Asafetida, Ferula assa-foetida, also known as “Devil’s dung,” “asafetidy,” or “asafedy,” was used in folk healing and folk magic throughout the South. As a remedy it was often hung in bags around children’s necks to ward off colds and the flu. The so-called “magical” properties of the plant come from its pungent odor which is thought to keep away evil, sickness causing spirits and forces. 

Parts used: root resin

Traditional uses: “The odour of Asafetida is stronger and more tenacious than that of the onion, the taste is bitter and acrid; the odour of the gum resin depends on the volatile oil. It is much used in India and Persia in spite of its offensive odour as a condiment and is thought to exercise a stimulant action on the brain. It is a local stimulant to the mucous membrane, especially to the alimentary tract, and therefore is a remedy of great value as a carminative in flatulent colic and a useful addition to laxative medicine. There is evidence that the volatile oil is eliminated through the lungs, therefore it is excellent for asthma bronchitis, whooping-cough, etc. Owing to its vile taste it is usually taken in pill form, but is often given to infants per rectum in the form of an emulsion. The powdered gum resin is not advocated as a medicine, the volatile oil being quickly dissipated.” ~Grieve MH

Taking a spell off of a firearm – “It is said that a bewitched firearm can somehow be disenchanted with asafetida, but I have never been able to find out anything definite about this method.” ~Randolph OMF 294

Worn as protection from illness – “Ozark children, in many isolated sections, still wear little packets of asafetida all winter to protect them from the common diseases of childhood. When spring comes, with sassafras tea and other internal prophylactics, the child is permitted to discard the asafetida.” ~Randolph OMF 154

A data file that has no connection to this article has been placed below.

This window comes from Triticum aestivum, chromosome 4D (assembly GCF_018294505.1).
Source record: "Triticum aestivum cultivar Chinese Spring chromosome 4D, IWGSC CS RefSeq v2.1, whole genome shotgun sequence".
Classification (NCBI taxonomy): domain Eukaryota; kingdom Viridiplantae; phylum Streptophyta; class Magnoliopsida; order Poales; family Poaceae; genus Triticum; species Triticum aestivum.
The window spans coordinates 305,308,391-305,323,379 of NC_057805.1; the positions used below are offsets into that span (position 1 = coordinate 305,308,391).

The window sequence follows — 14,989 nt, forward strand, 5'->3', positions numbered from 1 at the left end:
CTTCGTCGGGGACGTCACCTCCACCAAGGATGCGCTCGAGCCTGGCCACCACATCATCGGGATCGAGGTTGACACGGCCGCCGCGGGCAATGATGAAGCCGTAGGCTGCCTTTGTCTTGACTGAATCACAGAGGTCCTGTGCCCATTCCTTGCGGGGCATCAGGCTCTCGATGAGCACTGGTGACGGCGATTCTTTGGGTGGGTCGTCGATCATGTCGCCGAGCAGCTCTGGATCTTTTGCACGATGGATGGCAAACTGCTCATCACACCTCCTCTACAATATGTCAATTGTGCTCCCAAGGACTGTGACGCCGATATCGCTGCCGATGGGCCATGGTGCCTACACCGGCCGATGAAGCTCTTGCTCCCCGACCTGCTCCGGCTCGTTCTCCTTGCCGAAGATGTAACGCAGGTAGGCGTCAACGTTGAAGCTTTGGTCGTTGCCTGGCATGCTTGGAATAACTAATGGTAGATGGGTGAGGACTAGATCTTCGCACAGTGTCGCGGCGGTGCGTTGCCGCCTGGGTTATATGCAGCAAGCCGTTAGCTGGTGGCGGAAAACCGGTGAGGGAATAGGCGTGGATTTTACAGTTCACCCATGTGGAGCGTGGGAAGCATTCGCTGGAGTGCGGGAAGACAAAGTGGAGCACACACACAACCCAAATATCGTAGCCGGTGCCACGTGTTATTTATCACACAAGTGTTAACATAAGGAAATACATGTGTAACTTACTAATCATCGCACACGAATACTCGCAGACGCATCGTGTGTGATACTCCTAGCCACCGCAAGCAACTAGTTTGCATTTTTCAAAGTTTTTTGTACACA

“Wear a little bag of asafetida around the neck to keep off diseases.” ~Carter and Krause HRIO 34

“I know, in World War I, in 18, there was flu, influenza. I had a little old bag of asafetida tied around my neck. It’s waxy and stinks, kind of grey and pink colored mixed. I forgot about the people on the other hill having the flu and I went down to the house. While I was there I got to thinking about it and I heard him cough in that bedroom and I took off. I chewed that dog gone thing, that asafetida bag all the way home but I still had the flu, carried it home. My mother died with it and my brother.” ~Carter and Krause HRIO 34

“A man from home told me that if you hung a bag of asafoetida around your neck, you wouldn’t get a cold or sore throat.” ~Parler FBA II 1788

“Here’s a block of [asafetidy] of gum. And I want a wad tied up to a rag and put around all the grandyoungs’ necks so that they won’t catch no disease…And it you have ever smelled [asafetidy] you can understand why. My mother used to say she’d wear it religiously.” ~Parler OFC Reel 123 May 23, 1951

Worms, turpentine, asafetida, and red onion juice as a liniment – “Grease rendered from red earthworms mixed with turpentine, asafoetida and red onion juice makes a good liniment because all of these substances draw their strength from the earth.” ~Parler FBA II 1372


Carter, Kay & Bonnie Krause Home Remedies of the Illinois Ozarks (HRIO)

Grieve, Margaret A Modern Herbal (MH)

Parler, Mary Celestia Folk Beliefs from Arkansas (FBA) & Ozark Folksong Collection (OFC)

Randolph, Vance Ozark Magic and Folklore (OMF)